ROGER P. NELSON, Employee, v. JOHNSON BUILDERS AND DEVELOPERS, INC., and STATE FARM GROUP, Employer-Insurer, FULLERTON BLDG. SYS. and CNA INS. CO., Employer-Insurer, and FULLERTON BLDG. SYS. and U.S.F. & G., Employer-Insurer/Appellants, and HEALTHPARTNERS, INC., and PRAIRIE REHABILITATION SERVS., Intervenors.
WORKERS= COMPENSATION COURT OF APPEALS
AUGUST 27, 2002
NOTICE OF INJURY - SUBSTANTIAL EVIDENCE. Substantial evidence, including the employee=s testimony, supports the compensation judge=s finding that the employer received timely notice of a work-related injury, following a snow shoveling incident on the employer=s premises on about March 8, 1998. For purposes of notice, where the employer had timely knowledge of a work-related incident resulting in injury, it does not matter whether the employee=s disability and need for medical care was caused by a specific injury or a Gillette injury.
Determined by Johnson, C.J., Rykken, J., and Stofferahn, J.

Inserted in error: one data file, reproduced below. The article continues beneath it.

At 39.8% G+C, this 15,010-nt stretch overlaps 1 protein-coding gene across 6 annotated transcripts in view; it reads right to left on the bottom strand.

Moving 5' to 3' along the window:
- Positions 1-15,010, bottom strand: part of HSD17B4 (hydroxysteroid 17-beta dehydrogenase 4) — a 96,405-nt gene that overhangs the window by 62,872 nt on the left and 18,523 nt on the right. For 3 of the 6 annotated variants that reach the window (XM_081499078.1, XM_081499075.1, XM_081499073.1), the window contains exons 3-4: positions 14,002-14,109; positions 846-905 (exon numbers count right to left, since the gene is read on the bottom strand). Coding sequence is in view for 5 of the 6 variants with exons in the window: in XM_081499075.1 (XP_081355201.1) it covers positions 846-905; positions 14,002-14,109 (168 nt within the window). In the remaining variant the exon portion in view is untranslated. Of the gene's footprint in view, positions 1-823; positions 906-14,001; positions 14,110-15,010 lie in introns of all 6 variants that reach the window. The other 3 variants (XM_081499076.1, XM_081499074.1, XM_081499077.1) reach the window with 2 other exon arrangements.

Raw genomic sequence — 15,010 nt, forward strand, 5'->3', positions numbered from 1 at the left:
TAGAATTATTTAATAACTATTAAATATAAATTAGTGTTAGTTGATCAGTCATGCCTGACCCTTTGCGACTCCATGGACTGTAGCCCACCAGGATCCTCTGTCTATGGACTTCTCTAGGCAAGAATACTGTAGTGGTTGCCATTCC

Compensation Judge: Peggy A. Brenden.
THOMAS L. JOHNSON, Judge
Fullerton Building Systems and U.S.F. & G. appeal the compensation judge=s Finding on Remand that the employer received timely notice of a work-related injury occurring on March 8, 1998. We affirm.
Roger Nelson, the employee, began working for Fullerton Building Systems, the employer, on November 4, 1992. While working for a previous employer, Johnson Builders and Developers, and during his employment with Fullerton, the employee sustained low back injuries on September 3, 1983, July 16, 1993, and January 13, 1997, not at issue in this appeal (see below).
On or about March 8, 1998, the employee testified that he got to work about an hour early. There had just been a heavy snow and the employee stated he shoveled some of the snow away from a path leading to the back door of the employer=s premises. As he did so, he experienced low back pain in the same area as his prior injuries. The employee testified he told his supervisors, Jerome Woodbury and Delray Hoefker, about this incident. Mr. Woodbury did not recall the employee reporting to him that he had injured his back shoveling snow.